Know Your FAA Doctor

When the movie Top Gun was released everyone wanted to become a military fighter pilot. Numerous people attempted to join the military with the goal of becoming the next Top Gun instructor.  First you needed to be smart and college educated.  Next was the military physical.  You need perfect vision and no health issues.

There is a perception that as a civilian pilot perfect vision and health are a requirement.  This is not the case.  Vision can be corrected with glasses or Lasik surgery.  High blood pressure can be controlled by medication.  There are numerous other issues that can be controlled and are acceptable to the FAA and are perfectly safe.

When you start out as a student pilot, your student pilot’s license is your first medical certificate.  This doesn’t certify anything other than the fact that an FAA designated medical examiner has certified you fit to fly.  This is usually a 3rd class medical that is required every 2-5 years, depending on your age.

As you progress through the different licenses, private, instrument, commercial and multi-engine you are now considering a career as some sort of a pilot.  At some point you will attempt to get a First Class Medical which is what is required as an airline captain. The First Class Medical is very similar to the third class that you received as a student pilot.  The major difference is that it is only good for 6-12 months then downgrades to a second class medical for a year and then 3rd class for the remaining two year period.  At this point, not working as a pilot there is no need to pay for and get a new first class medical every six months.

Get Those Recommendations

During this time of learning how to fly you will meet others with the same goals and will make or receive recommendations on different doctors.  Some are more stringent than others.  Some will be very hard on vision.  Doing the actual testing for near and far vision.  Color vision, depth perception as well as numerous other tests.  Some will check your blood pressure with a sleeve and others will want an entire stress test.  Some will poke and prod more than others.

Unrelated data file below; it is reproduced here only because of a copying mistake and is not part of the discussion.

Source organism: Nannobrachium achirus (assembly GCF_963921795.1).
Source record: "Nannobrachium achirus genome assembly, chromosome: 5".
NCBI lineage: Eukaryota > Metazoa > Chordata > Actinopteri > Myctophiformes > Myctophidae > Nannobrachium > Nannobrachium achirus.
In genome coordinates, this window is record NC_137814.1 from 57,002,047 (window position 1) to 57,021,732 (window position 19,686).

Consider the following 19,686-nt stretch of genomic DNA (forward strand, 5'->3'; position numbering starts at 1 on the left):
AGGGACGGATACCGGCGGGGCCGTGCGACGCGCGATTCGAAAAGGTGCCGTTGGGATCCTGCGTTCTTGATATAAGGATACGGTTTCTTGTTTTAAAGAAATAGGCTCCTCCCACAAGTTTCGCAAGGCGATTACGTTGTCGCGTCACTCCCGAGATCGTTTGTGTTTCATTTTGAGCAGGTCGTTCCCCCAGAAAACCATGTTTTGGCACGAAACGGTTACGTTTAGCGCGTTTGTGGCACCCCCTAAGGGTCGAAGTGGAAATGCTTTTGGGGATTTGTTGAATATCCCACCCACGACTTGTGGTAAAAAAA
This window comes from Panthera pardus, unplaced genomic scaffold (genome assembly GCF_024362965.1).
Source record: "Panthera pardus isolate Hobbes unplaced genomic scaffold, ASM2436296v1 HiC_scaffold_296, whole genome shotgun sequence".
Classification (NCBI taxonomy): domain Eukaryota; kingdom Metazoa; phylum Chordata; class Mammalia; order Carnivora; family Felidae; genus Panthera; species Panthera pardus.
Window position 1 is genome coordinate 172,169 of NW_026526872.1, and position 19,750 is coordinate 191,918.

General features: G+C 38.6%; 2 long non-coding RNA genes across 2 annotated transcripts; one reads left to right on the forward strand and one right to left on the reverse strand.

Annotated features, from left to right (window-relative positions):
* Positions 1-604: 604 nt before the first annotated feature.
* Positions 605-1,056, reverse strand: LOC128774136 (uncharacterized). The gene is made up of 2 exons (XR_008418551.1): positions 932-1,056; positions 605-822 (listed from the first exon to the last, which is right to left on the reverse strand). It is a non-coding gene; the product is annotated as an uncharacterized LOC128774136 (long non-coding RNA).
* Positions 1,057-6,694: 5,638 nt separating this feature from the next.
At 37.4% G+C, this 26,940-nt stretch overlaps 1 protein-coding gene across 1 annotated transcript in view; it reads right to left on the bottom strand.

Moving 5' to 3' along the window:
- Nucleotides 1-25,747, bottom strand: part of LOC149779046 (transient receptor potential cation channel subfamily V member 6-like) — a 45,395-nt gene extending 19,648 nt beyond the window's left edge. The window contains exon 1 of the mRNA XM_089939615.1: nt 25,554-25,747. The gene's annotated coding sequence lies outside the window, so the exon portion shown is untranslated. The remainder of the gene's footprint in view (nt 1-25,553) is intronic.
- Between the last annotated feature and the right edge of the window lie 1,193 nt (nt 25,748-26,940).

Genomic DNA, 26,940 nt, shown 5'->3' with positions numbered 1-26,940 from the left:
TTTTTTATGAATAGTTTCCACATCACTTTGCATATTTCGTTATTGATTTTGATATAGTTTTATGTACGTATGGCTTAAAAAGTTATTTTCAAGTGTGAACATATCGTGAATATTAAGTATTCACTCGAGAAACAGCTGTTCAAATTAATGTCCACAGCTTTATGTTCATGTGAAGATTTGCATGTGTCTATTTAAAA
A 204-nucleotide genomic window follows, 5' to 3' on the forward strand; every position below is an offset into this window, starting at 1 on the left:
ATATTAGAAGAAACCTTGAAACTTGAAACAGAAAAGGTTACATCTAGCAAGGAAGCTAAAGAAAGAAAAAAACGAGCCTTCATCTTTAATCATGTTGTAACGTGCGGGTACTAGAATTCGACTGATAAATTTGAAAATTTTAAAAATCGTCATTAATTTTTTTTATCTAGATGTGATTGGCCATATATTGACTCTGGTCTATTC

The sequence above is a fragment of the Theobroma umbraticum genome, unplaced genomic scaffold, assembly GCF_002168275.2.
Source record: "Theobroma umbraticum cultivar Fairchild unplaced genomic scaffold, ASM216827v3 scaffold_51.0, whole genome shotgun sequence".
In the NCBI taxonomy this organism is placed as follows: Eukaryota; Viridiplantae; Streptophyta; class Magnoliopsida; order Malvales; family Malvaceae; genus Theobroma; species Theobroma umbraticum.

Talk to any airline captain and he will have a recommendation for a doctor.  This comes from years of experience some good and some bad.  I as a captain pay the doctor for my medical and it can get expensive.  After age 40 an EKG is required once a year (you have to get a baseline EKG done at age 35).

Every six months I go to my designated FAA doctor for a medical.  He knows me very well.  I have been his patient for the past 20 years.  He asks me to look at the vision chart and asks it I can see it OK.  Sometimes he will ask, ‘what is the smallest line that I can read with both eyes. He usually takes my blood pressure.  If it is a little high he assumes that it is because I’m in the doctor’s office.  His goal is to make sure that I am OK and he is checking my mental state through questioning.

The six month physical is a requirement of my job but is also very stressful as the doctor has the ability to end my career by rejecting my medical certificate.  My doctor and many of the better ones will and are able to fight for you if something disqualifying happens to you.  They will get the proper documentation to justify to the FAA that you are still fit to fly and they know the regional doctor and what he or she requires and how best to ensure you keep that medical, if you are safe.

Others have horror stories of doctors who didn’t understand the rules and withhold your medical based on something that wasn’t required or was difficult to refute.  This subjects you to months of paperwork and hassles.  During that time, you can’t fly and, for many of us, that means going without a pay check.  You want a doctor who knows the requirements, how they apply to you and the impact that their decisions has on your livelihood.

Next month is the month that my flight physical is due.  I will schedule it early.  Not too close to the end in case there is a problem.  My vision has been deteriorating over the years.  Reading vision is good in bright light with black and white paper and lettering but put me in a dimly lit room with brown lettering on tan paper and I can’t read it.  In a restaurant for dinner I can’t read the menu.  I now have reading glasses for the times that I need them but no requirement on my medical certificate for them and plan on keeping it that way.  I had a laser incident in the cockpit years ago that also sometime affects my vision but still able to get through my flight physical.  My blood pressure is high but under control by medication.  I now have 12 years left until mandatory retirement and that means only 24 more flight physicals in my career.  My goal is to make it through my career with this phrase on my medical “Limitations NONE.”

 

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